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Takeaway: A look at Republican versus Democratic turnout. Key takeaways on Ted Cruz heading into Super Tuesday.

Below is a brief excerpt from Potomac Research Group Chief Political Strategist JT Taylor's Morning Bullets sent to institutional clients each morning. 


JT Taylor: Trump Boosts Republican Turnout... Key Takeaways On Ted Cruz - trump clinton

This primary season so far has exposed a major enthusiasm gap among the two parties. Turnout for the first three Republican contests was up 22.1% over 2012, while the Democrats have seen a 22.2% decrease. The record Republican turnout is in part due to the overwhelming number of voters motivated by Donald Trump -- whether they're supporting or opposing him. Trump has energized the field and brought with him new and previously-disengaged voters.

Hillary Clinton's campaign is counting on reviving the 'Obama coalition' of young and minority voters, but only Sanders has tapped into the youth vote so far. She's adopted (finally) a lot of his campaign rhetoric and has started to place less emphasis on herself and her qualifications, and more on what she would deliver for voters.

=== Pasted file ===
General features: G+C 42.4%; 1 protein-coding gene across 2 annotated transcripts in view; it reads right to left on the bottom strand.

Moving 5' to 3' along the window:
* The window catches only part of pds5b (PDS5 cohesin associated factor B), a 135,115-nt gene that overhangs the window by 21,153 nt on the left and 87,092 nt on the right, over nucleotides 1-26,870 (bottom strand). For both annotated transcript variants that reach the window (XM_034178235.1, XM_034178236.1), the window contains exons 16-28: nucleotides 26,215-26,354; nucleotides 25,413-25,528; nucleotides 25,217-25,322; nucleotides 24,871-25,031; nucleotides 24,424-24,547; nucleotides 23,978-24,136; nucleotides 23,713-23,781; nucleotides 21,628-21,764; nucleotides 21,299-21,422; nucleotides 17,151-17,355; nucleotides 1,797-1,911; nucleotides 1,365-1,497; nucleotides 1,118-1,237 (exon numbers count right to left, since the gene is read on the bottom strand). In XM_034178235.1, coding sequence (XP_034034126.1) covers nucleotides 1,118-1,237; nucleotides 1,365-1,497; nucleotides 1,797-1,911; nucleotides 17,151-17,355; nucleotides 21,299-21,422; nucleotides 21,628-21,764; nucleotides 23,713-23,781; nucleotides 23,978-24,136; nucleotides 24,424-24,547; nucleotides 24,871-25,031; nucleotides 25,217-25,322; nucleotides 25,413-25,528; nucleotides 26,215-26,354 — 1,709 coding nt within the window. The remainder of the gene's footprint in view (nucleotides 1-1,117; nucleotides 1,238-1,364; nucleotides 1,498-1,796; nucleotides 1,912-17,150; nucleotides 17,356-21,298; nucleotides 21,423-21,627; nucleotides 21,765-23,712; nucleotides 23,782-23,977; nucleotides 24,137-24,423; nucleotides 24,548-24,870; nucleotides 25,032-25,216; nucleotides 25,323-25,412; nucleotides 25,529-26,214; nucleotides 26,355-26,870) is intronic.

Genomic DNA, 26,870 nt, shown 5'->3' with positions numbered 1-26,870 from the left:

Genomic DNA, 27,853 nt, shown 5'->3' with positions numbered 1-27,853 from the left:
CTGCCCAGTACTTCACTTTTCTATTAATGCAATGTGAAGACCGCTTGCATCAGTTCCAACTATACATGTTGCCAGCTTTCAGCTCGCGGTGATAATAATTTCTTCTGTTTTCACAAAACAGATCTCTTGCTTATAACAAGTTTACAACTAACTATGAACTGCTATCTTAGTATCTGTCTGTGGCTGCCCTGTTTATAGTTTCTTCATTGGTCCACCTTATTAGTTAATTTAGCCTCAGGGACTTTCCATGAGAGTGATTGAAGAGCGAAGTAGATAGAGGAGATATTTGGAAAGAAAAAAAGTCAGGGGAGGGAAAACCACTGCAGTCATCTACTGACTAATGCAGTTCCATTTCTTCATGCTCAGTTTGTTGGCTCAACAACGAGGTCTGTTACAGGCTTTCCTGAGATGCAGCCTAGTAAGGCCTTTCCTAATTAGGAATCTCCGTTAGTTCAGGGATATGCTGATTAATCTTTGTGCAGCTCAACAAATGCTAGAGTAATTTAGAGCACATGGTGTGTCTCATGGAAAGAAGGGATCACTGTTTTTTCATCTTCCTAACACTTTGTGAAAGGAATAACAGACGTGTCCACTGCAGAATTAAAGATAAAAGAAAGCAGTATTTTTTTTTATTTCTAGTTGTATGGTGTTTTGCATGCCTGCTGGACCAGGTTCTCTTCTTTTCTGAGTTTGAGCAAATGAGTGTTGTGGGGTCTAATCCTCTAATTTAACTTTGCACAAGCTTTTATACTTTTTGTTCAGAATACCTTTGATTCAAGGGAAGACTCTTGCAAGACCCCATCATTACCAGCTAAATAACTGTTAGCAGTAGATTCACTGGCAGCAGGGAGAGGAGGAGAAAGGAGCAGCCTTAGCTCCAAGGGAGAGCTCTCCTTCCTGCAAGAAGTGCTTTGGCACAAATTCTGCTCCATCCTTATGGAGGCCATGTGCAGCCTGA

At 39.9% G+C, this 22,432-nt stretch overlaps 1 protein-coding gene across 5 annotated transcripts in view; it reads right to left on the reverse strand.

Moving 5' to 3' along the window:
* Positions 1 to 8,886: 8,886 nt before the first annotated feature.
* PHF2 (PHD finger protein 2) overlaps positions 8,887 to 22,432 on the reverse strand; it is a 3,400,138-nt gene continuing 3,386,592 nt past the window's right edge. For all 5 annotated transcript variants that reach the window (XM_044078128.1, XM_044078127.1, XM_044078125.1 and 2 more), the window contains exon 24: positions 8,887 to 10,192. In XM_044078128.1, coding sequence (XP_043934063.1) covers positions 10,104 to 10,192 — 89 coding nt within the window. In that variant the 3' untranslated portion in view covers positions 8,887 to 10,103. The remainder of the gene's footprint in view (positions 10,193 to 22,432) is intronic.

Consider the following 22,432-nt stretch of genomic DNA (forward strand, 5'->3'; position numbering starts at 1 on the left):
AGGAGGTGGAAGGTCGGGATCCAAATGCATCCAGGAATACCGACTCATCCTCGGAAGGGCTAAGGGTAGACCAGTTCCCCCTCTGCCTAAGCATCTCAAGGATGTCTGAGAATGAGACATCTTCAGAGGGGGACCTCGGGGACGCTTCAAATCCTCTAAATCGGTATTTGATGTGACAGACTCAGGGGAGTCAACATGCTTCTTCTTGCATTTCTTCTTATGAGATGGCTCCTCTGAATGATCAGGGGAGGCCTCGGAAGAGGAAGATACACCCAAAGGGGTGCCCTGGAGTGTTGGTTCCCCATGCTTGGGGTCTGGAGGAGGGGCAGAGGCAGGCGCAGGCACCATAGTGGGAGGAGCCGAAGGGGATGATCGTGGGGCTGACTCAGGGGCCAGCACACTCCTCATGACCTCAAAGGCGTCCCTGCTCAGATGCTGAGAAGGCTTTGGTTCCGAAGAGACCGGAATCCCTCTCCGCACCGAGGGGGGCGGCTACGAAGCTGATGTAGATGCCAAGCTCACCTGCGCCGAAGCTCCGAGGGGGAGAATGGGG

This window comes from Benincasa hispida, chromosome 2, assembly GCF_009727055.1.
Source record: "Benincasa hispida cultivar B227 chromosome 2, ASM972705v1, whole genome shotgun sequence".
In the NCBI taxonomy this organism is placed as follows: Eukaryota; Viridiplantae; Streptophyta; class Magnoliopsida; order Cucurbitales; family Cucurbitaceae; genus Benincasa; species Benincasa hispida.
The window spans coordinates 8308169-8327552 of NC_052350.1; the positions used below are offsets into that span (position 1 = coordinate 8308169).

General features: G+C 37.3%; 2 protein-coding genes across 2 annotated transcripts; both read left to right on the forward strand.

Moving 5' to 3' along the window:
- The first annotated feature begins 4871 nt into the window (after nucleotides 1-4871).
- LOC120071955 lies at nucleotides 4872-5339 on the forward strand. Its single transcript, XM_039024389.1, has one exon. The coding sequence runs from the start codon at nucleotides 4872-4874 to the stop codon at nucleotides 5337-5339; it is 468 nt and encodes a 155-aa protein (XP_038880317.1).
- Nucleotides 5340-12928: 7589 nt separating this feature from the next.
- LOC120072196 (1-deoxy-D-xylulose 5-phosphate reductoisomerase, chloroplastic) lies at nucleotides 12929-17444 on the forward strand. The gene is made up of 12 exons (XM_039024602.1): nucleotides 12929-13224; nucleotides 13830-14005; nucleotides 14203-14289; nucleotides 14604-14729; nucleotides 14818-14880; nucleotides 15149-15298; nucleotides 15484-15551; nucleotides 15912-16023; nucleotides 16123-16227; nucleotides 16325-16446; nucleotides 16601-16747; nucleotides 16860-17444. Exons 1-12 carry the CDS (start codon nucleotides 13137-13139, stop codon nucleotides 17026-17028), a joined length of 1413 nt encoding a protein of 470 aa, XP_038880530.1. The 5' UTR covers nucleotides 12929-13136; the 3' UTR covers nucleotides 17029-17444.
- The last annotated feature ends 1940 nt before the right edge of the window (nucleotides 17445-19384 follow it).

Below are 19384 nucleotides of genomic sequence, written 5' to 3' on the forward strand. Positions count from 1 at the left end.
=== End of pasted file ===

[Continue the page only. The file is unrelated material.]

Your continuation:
We think much of the dismal Democratic turnout can be attributed to her inability to do this so far -- she'll need to recalibrate further to deny Sanders a way back into the race and to prepare for the fall... 


JT Taylor: Trump Boosts Republican Turnout... Key Takeaways On Ted Cruz - ted cruz 22

The raison d'être of Ted Cruz's campaign is that his character and personal convictions would give him an advantage in early, evangelical-rich states such as SC, where two thirds of Republican primary voters identified as either evangelical or born-again Christians. Yet Trump and Rubio took SC by storm, carrying the evangelical vote while Cruz was left holding the bag.

If Cruz can't recapture this support in the Super Tuesday Bible Belt states (AL, GA, MI, OK, TN...) which have a similar proportion of evangelical votes as SC -- we see him getting boxed out of the more moderate/purple states.